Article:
The drought gripping the Western Cape shows no sign of abating and threatens to decimate the province’s crucial agricultural sector.
Halfway through the Western Cape’s winter rainy season, rainfall remains disappointingly erratic, dam levels are still critically low and farmers are anxious, with big losses expected.
Agriculture is the backbone of the province’s economy. The Western Cape produces more than 50% of SA’s agricultural exports, with the EU being one of the biggest export destinations. The region also accounts for almost 75% of annual offshore wine sales, worth R5bn.
The drought has already taken a toll on agricultural production. An analysis by economists in the Western Cape department of agriculture found that a 10% reduction in yields as a result of the drought could cost the economy R3.2bn and place 17,000 jobs under threat.
“Our research also shows that a 30% loss of agricultural water in the Western Cape could lead to losses in farm income to the total of R309m,” says provincial economic opportunities MEC Alan Winde.
Apple exports are down 9% and pears 6% on 2016 as a direct result of the drought, says fruit industry body Hortgro.
“We might run into trouble now if it doesn’t start raining soon and a lot‚” Hortgro GM for trade and markets Jacques du Preez says. “The ongoing drought will have a negative knock-on effect on next year’s crop. The degree has yet to be determined‚ but the trees have taken stress.”
The effect of the drought is getting worse and more devastating, says Carl Opperman, CEO of Agri Western Cape, a body that represents farmers.
“Although we are thankful for every drop, the rainfall over the past few weeks had no impact on agriculture in the province. There are no more pastures in the province and roughage hasn’t been available for months in the province. The province has also seen a massive reduction in livestock as the drought continues.”
Regarding orchards and vineyards, Opperman says that no water is available for after-crop irrigation. This, he says, will have an effect on the 2018 harvest.
The deciduous fruit and wine industry has a well-established base in the province. “If any of these industries are suffering, it is detrimental to the South African agricultural industry as a whole, as well as the local economy,” he says.
“The Western Cape is responsible for about 24% of SA’s total GDP. The agricultural industry’s total contribution to the Western Cape’s GDP is 4%. Agriculture, as well as the agricultural processing sector, is responsible for 18% of the province’s employment opportunities.”
Making matters worse for farmers, says Opperman, is inadequate drought relief.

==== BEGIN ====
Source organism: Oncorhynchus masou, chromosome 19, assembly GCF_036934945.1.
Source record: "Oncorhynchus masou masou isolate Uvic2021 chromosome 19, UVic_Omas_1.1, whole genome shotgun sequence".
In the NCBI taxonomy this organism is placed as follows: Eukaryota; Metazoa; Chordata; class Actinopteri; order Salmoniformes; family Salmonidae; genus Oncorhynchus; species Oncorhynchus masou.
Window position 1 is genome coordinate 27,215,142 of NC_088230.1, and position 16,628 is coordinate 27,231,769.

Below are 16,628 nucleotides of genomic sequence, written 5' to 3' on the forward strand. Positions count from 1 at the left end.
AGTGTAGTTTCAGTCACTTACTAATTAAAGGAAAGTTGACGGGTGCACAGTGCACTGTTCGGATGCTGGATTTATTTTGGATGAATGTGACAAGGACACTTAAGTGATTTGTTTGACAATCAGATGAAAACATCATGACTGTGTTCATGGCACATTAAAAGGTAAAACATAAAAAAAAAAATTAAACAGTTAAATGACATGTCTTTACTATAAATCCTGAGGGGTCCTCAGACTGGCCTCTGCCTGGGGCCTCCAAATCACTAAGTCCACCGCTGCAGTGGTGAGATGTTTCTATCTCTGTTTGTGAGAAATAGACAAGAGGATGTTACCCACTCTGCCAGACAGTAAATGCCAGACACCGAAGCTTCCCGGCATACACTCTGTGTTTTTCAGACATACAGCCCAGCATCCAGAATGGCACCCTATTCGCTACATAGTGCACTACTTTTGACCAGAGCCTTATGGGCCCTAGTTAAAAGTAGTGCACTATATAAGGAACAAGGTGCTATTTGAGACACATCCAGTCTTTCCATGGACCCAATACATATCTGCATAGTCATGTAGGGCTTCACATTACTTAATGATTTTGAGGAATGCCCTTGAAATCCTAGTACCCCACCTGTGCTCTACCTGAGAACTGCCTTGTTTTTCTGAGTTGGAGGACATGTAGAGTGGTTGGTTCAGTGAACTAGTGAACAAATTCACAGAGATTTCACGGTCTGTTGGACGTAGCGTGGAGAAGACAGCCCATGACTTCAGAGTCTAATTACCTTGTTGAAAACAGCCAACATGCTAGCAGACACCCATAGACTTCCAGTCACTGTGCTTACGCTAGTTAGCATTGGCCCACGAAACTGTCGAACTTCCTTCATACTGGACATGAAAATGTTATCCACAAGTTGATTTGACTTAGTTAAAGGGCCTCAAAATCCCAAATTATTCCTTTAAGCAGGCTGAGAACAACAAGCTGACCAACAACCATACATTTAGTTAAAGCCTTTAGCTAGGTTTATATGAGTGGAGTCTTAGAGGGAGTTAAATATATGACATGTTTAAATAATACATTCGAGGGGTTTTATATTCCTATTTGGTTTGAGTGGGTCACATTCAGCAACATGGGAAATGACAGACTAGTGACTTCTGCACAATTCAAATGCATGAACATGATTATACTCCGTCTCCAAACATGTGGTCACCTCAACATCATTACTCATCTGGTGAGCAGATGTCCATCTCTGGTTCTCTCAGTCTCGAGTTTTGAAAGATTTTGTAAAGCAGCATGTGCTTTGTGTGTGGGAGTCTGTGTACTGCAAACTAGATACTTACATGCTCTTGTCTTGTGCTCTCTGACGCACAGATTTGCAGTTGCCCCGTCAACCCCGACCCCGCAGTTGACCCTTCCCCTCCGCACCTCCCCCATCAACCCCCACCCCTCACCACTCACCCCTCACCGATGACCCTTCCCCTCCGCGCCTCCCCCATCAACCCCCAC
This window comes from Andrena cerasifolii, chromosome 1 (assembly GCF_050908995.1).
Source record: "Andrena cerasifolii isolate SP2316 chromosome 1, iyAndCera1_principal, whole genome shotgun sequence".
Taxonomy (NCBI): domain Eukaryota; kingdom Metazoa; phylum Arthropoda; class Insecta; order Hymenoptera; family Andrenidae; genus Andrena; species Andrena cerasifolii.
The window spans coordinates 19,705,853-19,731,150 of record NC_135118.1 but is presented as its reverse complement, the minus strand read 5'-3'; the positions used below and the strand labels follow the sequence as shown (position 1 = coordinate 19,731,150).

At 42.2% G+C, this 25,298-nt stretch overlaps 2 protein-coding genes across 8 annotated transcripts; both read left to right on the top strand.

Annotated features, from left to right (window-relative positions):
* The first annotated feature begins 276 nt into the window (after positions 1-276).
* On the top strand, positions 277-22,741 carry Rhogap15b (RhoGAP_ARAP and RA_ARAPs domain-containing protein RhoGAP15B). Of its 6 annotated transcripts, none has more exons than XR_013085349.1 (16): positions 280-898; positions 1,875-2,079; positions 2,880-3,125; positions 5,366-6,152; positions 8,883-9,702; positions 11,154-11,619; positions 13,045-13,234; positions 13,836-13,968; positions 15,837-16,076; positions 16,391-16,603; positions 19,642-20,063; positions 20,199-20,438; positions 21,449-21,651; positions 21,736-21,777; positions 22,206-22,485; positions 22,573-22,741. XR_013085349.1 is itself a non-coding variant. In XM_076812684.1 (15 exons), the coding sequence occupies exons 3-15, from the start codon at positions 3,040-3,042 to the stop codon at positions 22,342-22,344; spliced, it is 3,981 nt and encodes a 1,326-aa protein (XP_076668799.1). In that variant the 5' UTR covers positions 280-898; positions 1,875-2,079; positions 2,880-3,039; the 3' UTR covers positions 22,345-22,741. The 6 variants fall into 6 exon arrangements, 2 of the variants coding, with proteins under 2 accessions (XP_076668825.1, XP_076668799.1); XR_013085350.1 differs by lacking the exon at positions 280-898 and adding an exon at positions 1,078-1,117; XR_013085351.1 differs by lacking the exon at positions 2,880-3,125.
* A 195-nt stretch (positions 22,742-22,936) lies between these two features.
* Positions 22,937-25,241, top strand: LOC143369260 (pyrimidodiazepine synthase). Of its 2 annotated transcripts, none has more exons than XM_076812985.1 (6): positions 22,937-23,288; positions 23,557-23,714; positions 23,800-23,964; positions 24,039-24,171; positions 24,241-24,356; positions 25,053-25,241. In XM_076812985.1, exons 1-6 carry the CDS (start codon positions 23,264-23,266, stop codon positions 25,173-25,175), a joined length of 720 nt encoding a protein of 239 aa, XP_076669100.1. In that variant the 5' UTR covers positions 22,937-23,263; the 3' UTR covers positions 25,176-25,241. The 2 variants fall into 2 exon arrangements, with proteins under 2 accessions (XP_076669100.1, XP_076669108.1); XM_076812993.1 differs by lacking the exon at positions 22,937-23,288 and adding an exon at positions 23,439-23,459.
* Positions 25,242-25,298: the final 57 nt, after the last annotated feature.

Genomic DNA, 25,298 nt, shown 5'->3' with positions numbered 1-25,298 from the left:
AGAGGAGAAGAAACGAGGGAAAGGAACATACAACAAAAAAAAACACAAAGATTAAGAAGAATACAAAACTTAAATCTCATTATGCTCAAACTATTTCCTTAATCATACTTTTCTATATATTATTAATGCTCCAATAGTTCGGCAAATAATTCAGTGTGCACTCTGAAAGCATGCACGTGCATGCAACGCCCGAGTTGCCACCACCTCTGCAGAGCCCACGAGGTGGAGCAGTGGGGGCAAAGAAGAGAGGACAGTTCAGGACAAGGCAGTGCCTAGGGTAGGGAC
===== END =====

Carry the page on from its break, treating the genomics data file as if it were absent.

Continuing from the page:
To date Agri Western Cape has distributed 5,500 tonnes of feed donated to the drought relief fund at a cost of R4m, which was also donated but is now depleted, Opperman says. “The problem now is financial constraints and the supply of fodder. We are thankful for feed donations from the northern provinces, but the transport is extremely expensive and we are totally dependent on contributions,” he says.
Winde says the drought has forced some farmers to reduce farming activities, particularly in respect of planting, and this may have contributed to slower growth in jobs in the sector.
To mitigate the effect of the drought on jobs in agriculture, the Western Cape department of agriculture has allocated R73m to farmers in the past year, he says.
“We have reallocated our equitable share budget to continue our support to farmers, and we have purchased over 105 tonnes of animal fodder.
“However, we estimate a shortfall of R96m, which will cover assistance for farmers for a period of five months,” says Winde.
The need for drought relief will increase over the next few weeks as more municipalities — including Hessequa, Mossel Bay, George and Oudtshoorn — complete their drought declarations.
Up to this point, the national Department of Agriculture, Forestry and Fisheries has allocated just R12m to farmers to buy animal feed, Winde says.
As the wait for the rain continues, the provincial government remains hopeful that its strategic interventions in the agricultural sector will yield some positive results.
Since the launch in 2015 of Project Khulisa, the provincial government’s economic growth strategy, jobs in agriculture and agri-processing have increased 8%.
Figures from Statistics SA’s latest quarterly labour force report, released earlier in July, show 215,300 people are employed in primary agriculture, 144,966 as agri-processing workers and 100,106 as agri-processing support workers, the total representing 17.6% of all people employed in the province.
This is an increase of 32,847 since the first quarter of 2015, Winde points out.
These gains could be reversed should the crippling drought persist.